About a month and a half ago, I posted an essay about my experiences with depression. A surprising number of people read it (more than five times as many as my next most popular essay). Nobody left a comment on the actual essay, and very few people responded to the Facebook and Twitter posts I made to share it.

However, a significant number of people have contacted me directly. I’ve received Twitter DMs and Facebook messages, had lengthy IM and face-to-face conversations, and even gotten snail mail about it. I’ve drawn a few conclusions from this:

  1. A surprising number of people are affected by depression. I never would have guessed that any of the people who reached out to me had also dealt with depression. I also talked to several people who had never personally been depressed, but had watched helplessly as their friends dealt with similar problems.
  2. Nobody wants to talk about it publicly. Many of the people who contacted me said things like “thank you for writing this” and “you’re brave for sharing this”. A lot of the people I talked to had (legitimate) fears that they would be penalized, socially or professionally, for discussing their experiences with depression in the open (I assume it only gets worse for other mental health problems). It’s really unfortunate that this is the case, and I’ve been pondering how we can create safe ways for people to share their perspective.
  3. My network is more supportive than I expected. The fact that people reached out to me to say that my post resonated with them was great. The fact that people reached out to me to say that they had never been depressed and were grateful that I had shared my perspective was amazing. I knew that I had good friends, but I was genuinely surprised by my friends who talked to me with the intention of learning how to better support their friends. I don’t know how well this generalizes to other social circles, but my working hypothesis is that if you’re having a tough time, your friends care and want to help you.

In short, talking about depression matters. I’m not entirely sure where to go with it, but it’s clearly important. If you have thoughts or ideas, I’d love to hear them!

Talking about depression

Allie Brosh recently updated Hyperbole and a Half with the most poignant description of depression that I’ve ever read. If you’ve never dealt with depression, go read it.*

She highlights a lot of really important parts of depression that many people don’t really understand, putting words to an experience that’s incredibly difficult to describe (especially when you’re in the middle of it). Her post resonated with me because I’ve never had a good framework for describing my own experiences with depression.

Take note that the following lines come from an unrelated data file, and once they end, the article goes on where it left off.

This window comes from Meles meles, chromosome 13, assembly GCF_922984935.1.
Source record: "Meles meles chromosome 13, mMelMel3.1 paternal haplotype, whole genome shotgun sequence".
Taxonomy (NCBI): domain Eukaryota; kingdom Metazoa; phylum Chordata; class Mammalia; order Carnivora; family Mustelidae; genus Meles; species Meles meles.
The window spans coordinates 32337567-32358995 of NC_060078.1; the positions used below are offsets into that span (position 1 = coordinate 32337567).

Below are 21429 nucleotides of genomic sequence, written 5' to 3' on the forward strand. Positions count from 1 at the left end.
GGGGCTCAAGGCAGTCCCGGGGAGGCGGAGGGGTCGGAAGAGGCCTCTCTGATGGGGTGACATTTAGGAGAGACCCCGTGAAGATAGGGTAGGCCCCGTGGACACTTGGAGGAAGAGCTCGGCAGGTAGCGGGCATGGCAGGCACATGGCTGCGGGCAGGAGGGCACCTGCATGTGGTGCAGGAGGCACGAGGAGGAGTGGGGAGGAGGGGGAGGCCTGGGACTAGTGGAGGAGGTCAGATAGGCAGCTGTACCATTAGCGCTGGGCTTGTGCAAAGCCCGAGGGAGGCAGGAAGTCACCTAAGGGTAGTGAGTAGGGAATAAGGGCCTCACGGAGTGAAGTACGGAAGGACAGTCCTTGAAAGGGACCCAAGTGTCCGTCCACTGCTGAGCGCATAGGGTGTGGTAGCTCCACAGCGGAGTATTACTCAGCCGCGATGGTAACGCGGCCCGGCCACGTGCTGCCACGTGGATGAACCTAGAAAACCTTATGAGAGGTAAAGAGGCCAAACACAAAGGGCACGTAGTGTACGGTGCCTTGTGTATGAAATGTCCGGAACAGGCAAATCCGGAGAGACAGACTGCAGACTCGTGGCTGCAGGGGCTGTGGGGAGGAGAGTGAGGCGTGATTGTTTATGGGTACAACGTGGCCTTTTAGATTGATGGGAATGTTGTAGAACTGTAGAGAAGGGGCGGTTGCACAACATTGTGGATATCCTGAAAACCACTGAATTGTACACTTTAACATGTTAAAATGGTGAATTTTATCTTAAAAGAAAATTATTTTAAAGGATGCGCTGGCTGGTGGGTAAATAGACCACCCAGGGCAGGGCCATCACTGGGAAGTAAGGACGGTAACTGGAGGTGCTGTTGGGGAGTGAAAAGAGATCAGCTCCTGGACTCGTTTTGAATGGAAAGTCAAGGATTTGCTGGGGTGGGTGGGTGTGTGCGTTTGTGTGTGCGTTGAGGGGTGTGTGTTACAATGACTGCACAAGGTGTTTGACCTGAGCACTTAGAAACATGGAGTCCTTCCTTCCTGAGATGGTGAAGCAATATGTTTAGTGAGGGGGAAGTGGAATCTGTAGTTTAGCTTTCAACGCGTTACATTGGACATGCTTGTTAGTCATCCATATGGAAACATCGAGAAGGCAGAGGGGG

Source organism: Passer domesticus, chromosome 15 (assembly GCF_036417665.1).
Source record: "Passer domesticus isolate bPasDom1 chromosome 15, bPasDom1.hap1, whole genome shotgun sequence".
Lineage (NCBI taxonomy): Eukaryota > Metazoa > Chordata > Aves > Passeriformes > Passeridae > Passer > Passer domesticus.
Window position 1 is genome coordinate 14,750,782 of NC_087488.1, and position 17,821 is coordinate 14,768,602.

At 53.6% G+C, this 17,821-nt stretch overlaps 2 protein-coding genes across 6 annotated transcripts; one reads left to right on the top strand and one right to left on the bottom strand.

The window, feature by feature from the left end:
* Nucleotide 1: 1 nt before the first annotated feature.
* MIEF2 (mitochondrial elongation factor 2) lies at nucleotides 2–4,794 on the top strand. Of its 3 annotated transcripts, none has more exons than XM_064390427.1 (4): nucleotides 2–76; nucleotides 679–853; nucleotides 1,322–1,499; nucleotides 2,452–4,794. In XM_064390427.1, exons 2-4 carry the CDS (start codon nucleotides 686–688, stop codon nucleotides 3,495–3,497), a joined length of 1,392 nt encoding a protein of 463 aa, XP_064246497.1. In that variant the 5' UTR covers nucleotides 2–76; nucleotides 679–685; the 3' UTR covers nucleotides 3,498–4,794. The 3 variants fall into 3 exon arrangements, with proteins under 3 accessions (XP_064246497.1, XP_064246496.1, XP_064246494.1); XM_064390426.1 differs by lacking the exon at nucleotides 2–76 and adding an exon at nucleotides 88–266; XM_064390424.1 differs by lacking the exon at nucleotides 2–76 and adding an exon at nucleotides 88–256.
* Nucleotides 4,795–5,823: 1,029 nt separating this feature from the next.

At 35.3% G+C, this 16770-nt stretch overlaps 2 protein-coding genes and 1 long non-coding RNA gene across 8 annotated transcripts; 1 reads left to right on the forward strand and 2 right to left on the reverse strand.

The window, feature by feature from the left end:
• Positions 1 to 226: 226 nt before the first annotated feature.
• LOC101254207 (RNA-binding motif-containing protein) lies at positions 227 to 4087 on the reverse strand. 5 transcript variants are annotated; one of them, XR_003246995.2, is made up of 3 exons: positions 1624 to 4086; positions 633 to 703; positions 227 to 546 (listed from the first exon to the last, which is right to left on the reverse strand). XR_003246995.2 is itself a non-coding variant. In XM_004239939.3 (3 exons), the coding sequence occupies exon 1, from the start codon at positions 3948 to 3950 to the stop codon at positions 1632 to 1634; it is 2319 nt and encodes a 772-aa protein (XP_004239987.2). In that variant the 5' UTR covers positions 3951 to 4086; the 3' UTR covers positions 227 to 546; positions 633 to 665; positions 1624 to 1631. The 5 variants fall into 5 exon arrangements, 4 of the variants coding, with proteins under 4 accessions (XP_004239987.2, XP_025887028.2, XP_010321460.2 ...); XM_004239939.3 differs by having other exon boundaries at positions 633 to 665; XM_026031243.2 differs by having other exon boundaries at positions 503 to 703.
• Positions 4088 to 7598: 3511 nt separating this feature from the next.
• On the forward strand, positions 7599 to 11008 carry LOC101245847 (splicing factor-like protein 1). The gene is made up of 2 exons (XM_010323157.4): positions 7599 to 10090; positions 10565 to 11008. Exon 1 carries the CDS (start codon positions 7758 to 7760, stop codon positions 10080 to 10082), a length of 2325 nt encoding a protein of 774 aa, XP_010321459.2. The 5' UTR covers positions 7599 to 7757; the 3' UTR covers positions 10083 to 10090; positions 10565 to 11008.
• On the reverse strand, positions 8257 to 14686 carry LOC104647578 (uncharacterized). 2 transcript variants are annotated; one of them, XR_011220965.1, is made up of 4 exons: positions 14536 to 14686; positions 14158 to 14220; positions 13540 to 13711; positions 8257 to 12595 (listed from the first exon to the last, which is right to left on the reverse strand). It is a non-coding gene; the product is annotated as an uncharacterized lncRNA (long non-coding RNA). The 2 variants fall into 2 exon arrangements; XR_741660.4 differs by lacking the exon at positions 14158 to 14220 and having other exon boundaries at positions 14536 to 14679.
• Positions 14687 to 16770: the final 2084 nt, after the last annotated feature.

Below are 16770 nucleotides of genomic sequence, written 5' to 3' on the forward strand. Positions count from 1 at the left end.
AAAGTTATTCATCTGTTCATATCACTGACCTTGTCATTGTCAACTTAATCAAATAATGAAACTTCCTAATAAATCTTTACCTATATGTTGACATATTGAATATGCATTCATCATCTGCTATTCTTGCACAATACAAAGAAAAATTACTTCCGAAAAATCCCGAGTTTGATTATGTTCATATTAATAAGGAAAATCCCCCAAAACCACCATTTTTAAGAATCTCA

I sank into a bout of depression at the end of my senior year of college**. I graduated without a job or a plan, surrounded by friends who had already lined up spots at companies like Microsoft and Google. I moved home and sat on the couch for a few months. Then I moved to Seattle and sat on a different couch. I mostly did nothing. Although I was bored, lonely, and frustrated, I couldn’t muster the energy needed to deal with other people.

Friends encouraged me to look for a job, not realizing that looking at job postings triggered massive panic attacks. I was too inexperienced, I was terrible at interviewing, nobody would want to work with me, I had no explanation for my unemployment – these all seemed like insurmountable problems to me. While I never completely lost hope that the future would be better, I had no idea how to get there. All I wanted was to fast-forward through my life and skip to the part where all my problems were solved. Thoughts of suicide never came up, but I frequently wished that I would get hit by a car so that I could just stay in the hospital and wait for things to get better. In a way, I think I wanted the state of my body to reflect the state of my mind so that all of me could heal at the same speed.

Nobody really knew what was wrong with me. My friends knew that there was something wrong, but couldn’t figure out what to do to fix it. My parents worried from afar, but didn’t know the extent of my problems. I certainly had no idea what was going on, attributing my unhappiness to my unemployment and lack of direction (it wasn’t until much later that I figured out that these were symptoms, not causes).

After about 10 months, the fog started to lift. It just took was some waiting; my depression was more like a broken bone than a chronic illness. I was incredibly lucky that all I needed was time, and that I could afford it, supported by friends and family who stuck with me and helped me keep going (no matter how difficult I was to be around***). Re-energized, I got my life back on track. In less than a year I was doing quite well: I helped start the Seattle Awesome Foundation, entered graduate school, got a job as a TA, and joined the Global Shapers in quick succession. More importantly, I rediscovered my drive, ambition, and ability to really care about things.

I recently told a new friend this story and she responded that she never would have guessed, that I seemed so happy and successful that she never would have imagined that I had been so low only two years ago. You can’t look at me and see my history. I don’t have any scars from my depression. That’s why it’s so important to me to talk about it: knowing this story will change your perception of me, and I hope it will change your perception of depression as well.

I’m not ashamed of my experiences with depression, and I don’t think that anyone else should be ashamed of theirs either. I mostly wish that someone had talked to me while I was going through it. My biggest fear was that there was no way out and I was going to be trapped in that state forever. Seeing that this was a temporary obstacle, and being shown that I could get through it and still live the kind of life I wanted to have, would have done so much for me. While I’m positive that I would have outwardly rejected it and explained that this was a nice story that couldn’t possibly apply to me, I think that deep down it would have planted a few seeds of hope.